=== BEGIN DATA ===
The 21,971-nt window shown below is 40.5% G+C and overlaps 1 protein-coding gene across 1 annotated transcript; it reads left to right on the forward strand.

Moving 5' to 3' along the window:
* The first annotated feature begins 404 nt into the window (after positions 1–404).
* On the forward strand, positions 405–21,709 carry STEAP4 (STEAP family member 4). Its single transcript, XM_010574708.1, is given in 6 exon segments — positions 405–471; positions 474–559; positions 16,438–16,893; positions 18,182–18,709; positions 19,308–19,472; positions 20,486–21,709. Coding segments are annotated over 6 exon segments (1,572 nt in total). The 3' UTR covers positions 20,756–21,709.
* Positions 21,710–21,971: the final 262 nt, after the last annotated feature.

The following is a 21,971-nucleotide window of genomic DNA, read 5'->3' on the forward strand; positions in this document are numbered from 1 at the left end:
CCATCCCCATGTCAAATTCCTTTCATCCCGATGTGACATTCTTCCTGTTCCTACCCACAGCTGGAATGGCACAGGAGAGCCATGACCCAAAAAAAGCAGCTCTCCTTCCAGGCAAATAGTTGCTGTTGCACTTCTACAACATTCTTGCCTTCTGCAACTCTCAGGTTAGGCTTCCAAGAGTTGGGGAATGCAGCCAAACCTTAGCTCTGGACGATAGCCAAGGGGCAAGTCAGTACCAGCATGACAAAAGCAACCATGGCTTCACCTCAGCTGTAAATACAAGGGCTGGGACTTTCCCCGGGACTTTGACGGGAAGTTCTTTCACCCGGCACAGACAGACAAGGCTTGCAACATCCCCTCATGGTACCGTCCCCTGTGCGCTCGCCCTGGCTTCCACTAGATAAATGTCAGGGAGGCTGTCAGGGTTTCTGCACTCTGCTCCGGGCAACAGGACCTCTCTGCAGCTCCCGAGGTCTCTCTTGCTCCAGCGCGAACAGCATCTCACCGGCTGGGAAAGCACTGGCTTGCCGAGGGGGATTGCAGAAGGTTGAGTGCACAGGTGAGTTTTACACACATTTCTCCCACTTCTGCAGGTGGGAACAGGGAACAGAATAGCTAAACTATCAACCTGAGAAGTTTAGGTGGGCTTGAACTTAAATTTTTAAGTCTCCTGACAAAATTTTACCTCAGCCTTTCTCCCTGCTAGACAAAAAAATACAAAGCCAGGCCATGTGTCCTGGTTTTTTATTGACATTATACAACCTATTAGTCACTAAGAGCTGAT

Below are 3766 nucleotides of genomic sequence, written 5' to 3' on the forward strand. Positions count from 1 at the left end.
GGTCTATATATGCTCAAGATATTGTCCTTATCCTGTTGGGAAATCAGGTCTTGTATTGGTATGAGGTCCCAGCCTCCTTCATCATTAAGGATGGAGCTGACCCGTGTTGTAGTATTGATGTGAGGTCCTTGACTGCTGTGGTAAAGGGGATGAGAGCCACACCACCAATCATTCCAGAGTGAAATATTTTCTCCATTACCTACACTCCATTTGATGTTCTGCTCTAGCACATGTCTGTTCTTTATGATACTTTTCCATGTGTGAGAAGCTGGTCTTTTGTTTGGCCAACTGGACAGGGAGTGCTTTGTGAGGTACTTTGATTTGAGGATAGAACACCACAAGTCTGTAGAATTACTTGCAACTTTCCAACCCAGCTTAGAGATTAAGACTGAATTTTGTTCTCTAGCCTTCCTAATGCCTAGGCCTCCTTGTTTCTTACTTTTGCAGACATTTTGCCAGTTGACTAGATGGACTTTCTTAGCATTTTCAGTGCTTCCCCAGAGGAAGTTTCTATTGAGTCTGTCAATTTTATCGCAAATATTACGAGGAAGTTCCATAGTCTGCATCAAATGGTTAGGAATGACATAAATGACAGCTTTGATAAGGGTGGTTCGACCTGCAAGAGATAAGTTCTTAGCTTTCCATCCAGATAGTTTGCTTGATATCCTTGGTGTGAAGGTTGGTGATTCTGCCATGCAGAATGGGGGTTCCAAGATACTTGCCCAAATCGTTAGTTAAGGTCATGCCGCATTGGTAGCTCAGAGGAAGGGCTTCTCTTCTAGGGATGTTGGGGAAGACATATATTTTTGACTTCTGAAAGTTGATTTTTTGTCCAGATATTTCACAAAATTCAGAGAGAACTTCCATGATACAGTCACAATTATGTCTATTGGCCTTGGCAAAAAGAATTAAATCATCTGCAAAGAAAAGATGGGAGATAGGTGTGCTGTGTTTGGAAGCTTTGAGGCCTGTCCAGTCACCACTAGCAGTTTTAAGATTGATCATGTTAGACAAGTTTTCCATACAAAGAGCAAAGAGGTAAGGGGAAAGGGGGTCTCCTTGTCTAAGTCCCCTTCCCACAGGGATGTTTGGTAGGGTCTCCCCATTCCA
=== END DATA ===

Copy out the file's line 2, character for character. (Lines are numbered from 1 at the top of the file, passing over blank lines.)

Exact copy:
Moving 5' to 3' along the window: